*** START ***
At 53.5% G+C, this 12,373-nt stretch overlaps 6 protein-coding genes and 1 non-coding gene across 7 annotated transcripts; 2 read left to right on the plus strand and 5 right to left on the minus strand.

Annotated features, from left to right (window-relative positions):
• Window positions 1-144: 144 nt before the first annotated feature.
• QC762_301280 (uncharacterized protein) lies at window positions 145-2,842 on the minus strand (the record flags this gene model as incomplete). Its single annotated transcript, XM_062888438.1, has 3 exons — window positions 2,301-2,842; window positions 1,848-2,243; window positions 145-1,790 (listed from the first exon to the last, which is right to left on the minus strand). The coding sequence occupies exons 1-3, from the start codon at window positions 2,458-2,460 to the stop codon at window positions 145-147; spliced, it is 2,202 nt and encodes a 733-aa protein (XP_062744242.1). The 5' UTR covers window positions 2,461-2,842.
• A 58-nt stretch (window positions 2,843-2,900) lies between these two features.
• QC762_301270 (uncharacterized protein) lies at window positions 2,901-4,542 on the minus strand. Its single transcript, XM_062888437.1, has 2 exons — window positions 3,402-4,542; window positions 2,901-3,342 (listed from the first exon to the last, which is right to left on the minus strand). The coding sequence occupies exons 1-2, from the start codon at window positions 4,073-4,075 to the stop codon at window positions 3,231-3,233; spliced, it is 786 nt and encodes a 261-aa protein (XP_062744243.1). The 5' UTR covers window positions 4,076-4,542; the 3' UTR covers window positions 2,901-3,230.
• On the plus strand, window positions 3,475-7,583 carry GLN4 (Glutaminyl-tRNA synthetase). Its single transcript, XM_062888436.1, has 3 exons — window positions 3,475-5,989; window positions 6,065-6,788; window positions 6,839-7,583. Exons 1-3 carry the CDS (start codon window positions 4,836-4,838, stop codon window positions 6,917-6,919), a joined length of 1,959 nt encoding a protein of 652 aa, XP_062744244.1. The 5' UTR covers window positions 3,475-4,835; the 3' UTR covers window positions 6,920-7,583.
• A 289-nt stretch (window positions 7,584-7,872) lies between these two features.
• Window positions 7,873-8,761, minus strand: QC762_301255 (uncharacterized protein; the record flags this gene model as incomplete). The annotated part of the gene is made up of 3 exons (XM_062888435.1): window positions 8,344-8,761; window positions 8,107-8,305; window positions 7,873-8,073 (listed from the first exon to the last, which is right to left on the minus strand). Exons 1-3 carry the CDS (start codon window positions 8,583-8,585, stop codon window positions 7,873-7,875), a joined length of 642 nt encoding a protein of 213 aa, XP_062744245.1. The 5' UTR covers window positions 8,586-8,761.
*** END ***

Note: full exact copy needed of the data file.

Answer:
At 53.5% G+C, this 12,373-nt stretch overlaps 6 protein-coding genes and 1 non-coding gene across 7 annotated transcripts; 2 read left to right on the plus strand and 5 right to left on the minus strand.

Annotated features, from left to right (window-relative positions):
• Window positions 1-144: 144 nt before the first annotated feature.
• QC762_301280 (uncharacterized protein) lies at window positions 145-2,842 on the minus strand (the record flags this gene model as incomplete). Its single annotated transcript, XM_062888438.1, has 3 exons — window positions 2,301-2,842; window positions 1,848-2,243; window positions 145-1,790 (listed from the first exon to the last, which is right to left on the minus strand). The coding sequence occupies exons 1-3, from the start codon at window positions 2,458-2,460 to the stop codon at window positions 145-147; spliced, it is 2,202 nt and encodes a 733-aa protein (XP_062744242.1). The 5' UTR covers window positions 2,461-2,842.
• A 58-nt stretch (window positions 2,843-2,900) lies between these two features.
• QC762_301270 (uncharacterized protein) lies at window positions 2,901-4,542 on the minus strand. Its single transcript, XM_062888437.1, has 2 exons — window positions 3,402-4,542; window positions 2,901-3,342 (listed from the first exon to the last, which is right to left on the minus strand). The coding sequence occupies exons 1-2, from the start codon at window positions 4,073-4,075 to the stop codon at window positions 3,231-3,233; spliced, it is 786 nt and encodes a 261-aa protein (XP_062744243.1). The 5' UTR covers window positions 4,076-4,542; the 3' UTR covers window positions 2,901-3,230.
• On the plus strand, window positions 3,475-7,583 carry GLN4 (Glutaminyl-tRNA synthetase). Its single transcript, XM_062888436.1, has 3 exons — window positions 3,475-5,989; window positions 6,065-6,788; window positions 6,839-7,583. Exons 1-3 carry the CDS (start codon window positions 4,836-4,838, stop codon window positions 6,917-6,919), a joined length of 1,959 nt encoding a protein of 652 aa, XP_062744244.1. The 5' UTR covers window positions 3,475-4,835; the 3' UTR covers window positions 6,920-7,583.
• A 289-nt stretch (window positions 7,584-7,872) lies between these two features.
• Window positions 7,873-8,761, minus strand: QC762_301255 (uncharacterized protein; the record flags this gene model as incomplete). The annotated part of the gene is made up of 3 exons (XM_062888435.1): window positions 8,344-8,761; window positions 8,107-8,305; window positions 7,873-8,073 (listed from the first exon to the last, which is right to left on the minus strand). Exons 1-3 carry the CDS (start codon window positions 8,583-8,585, stop codon window positions 7,873-7,875), a joined length of 642 nt encoding a protein of 213 aa, XP_062744245.1. The 5' UTR covers window positions 8,586-8,761.